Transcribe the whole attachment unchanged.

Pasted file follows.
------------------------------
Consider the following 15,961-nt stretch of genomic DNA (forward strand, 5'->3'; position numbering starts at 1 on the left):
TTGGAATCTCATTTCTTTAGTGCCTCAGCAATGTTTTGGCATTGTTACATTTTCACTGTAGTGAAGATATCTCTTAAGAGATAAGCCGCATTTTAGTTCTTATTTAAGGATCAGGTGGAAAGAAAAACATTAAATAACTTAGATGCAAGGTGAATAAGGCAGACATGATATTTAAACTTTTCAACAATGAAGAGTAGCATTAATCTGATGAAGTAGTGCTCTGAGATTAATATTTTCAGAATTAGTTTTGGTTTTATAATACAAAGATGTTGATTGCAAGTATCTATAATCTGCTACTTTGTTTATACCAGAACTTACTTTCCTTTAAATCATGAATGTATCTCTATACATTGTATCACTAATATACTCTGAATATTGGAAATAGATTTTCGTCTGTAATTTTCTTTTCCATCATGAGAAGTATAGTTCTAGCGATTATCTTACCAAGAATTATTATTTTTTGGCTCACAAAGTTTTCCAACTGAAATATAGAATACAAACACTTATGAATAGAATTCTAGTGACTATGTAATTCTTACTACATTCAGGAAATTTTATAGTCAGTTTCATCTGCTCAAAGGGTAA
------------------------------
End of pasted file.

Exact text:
Consider the following 15,961-nt stretch of genomic DNA (forward strand, 5'->3'; position numbering starts at 1 on the left):
TTGGAATCTCATTTCTTTAGTGCCTCAGCAATGTTTTGGCATTGTTACATTTTCACTGTAGTGAAGATATCTCTTAAGAGATAAGCCGCATTTTAGTTCTTATTTAAGGATCAGGTGGAAAGAAAAACATTAAATAACTTAGATGCAAGGTGAATAAGGCAGACATGATATTTAAACTTTTCAACAATGAAGAGTAGCATTAATCTGATGAAGTAGTGCTCTGAGATTAATATTTTCAGAATTAGTTTTGGTTTTATAATACAAAGATGTTGATTGCAAGTATCTATAATCTGCTACTTTGTTTATACCAGAACTTACTTTCCTTTAAATCATGAATGTATCTCTATACATTGTATCACTAATATACTCTGAATATTGGAAATAGATTTTCGTCTGTAATTTTCTTTTCCATCATGAGAAGTATAGTTCTAGCGATTATCTTACCAAGAATTATTATTTTTTGGCTCACAAAGTTTTCCAACTGAAATATAGAATACAAACACTTATGAATAGAATTCTAGTGACTATGTAATTCTTACTACATTCAGGAAATTTTATAGTCAGTTTCATCTGCTCAAAGGGTAA